In addition to being a private violin teacher, Alecia started writing music-related articles 3 years ago and has been enjoying this experience greatly. Loves quilting and scrapbooking in her free time.
Marcus has a vast experience in digital audio and sound design. Thanks to his knowledge, he actively helps musicians with technical problems, improving their audio quality and even promoting their tracks so that thousands of listeners could enjoy some really good music.
Last updated: March 12, 2021
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Are you on the hunt for the best bass drum heads that can take your drum-playing abilities to the next level? If you’ve answered yes, well, then we have you covered. In this review, we’ll take a closer look at the top-rated products available on the market today to make a choice easier for you!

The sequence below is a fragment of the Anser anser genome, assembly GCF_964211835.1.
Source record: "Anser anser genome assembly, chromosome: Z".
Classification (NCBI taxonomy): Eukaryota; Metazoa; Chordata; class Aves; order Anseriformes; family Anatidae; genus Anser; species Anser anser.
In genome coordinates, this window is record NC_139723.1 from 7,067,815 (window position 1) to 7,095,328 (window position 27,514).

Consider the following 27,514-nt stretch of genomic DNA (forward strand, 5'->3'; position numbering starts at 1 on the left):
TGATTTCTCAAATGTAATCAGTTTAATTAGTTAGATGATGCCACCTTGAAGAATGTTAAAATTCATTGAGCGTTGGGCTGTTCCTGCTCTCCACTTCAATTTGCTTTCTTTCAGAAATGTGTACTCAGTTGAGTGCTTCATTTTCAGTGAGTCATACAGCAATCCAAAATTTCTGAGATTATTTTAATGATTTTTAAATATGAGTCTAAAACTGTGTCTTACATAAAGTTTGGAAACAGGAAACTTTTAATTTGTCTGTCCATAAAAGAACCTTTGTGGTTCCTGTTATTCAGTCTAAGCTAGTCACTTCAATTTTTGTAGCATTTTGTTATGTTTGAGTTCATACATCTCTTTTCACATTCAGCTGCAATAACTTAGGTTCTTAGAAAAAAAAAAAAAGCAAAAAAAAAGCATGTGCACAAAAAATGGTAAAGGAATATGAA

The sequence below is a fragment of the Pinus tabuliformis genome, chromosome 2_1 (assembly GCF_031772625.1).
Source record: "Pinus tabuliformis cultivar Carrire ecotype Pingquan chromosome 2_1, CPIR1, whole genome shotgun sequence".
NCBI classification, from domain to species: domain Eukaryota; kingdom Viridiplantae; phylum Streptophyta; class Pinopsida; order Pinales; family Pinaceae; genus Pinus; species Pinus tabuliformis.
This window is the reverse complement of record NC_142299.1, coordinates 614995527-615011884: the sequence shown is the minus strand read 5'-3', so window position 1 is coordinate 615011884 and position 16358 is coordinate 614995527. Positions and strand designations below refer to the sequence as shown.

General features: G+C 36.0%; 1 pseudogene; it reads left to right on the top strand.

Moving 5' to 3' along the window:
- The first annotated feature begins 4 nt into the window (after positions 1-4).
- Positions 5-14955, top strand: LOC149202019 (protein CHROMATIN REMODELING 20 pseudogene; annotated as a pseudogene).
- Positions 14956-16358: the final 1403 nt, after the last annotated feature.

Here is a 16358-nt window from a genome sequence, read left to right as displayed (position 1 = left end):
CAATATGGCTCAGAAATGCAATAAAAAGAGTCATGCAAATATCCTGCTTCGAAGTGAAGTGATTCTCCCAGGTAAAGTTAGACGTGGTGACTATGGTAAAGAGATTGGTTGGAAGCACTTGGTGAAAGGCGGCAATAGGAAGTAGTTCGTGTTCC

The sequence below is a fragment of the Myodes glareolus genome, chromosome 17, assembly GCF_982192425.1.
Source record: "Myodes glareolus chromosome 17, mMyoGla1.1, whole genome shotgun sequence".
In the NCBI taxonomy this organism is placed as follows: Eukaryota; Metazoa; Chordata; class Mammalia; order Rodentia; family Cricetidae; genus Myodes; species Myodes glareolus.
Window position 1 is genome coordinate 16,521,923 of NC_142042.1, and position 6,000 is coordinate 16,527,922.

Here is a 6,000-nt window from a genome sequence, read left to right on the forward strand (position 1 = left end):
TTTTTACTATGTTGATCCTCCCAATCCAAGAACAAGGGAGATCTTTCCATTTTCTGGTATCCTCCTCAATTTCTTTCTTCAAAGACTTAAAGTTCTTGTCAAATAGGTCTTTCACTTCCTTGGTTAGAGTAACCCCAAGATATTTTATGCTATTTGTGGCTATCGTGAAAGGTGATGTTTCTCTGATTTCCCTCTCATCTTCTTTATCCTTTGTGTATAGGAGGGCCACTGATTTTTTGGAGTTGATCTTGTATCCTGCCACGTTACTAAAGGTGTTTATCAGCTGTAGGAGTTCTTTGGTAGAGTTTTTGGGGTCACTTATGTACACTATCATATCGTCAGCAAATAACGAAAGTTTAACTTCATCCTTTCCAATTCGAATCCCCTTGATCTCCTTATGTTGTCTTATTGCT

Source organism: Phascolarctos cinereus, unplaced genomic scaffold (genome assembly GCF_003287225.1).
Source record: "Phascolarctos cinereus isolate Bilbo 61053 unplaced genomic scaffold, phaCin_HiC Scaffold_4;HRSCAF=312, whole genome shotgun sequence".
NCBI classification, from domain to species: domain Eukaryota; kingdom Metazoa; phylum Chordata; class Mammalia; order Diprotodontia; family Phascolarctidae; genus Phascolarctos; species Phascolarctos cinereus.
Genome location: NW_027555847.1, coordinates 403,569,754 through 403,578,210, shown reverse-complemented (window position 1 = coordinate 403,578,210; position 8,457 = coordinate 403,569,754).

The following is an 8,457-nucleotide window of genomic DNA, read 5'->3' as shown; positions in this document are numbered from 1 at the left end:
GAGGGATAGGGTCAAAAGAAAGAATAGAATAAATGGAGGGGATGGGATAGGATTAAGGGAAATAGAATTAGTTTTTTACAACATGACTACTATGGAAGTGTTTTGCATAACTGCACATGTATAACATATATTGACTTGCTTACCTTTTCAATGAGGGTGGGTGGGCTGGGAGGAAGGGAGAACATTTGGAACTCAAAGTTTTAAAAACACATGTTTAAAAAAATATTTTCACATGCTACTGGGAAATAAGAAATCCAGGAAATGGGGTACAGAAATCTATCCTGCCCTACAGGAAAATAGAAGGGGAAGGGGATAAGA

In exploring different bass drum heads, we have identified multiple important parameters that you must check. They include the diameter, construction, and also some unique features. All of these are crucial because drummers come across drum sets of different sizes, and they deeply care about the structure because it can often be tied to the longevity of the product. On top of that, drummers want to know what is so special with these particular bass drum heads and why people love them. Stick with us, and we’ll tell you everything in detail in this review of the best bass drum heads!
"An impressive option with warm and open tones that make it perfect for tom, bass and snare batter applications.22” diameter.Industry standard for multiple genres.bright attack and controlled sustain."
The first product on our list is our Editor’s Choice, the Remo Ambassador Coated Bass Drum Head. Remo and Evans make up the two premier brands when it comes to drum heads, and with this Remo bass drum head, you’re getting a marvelous product.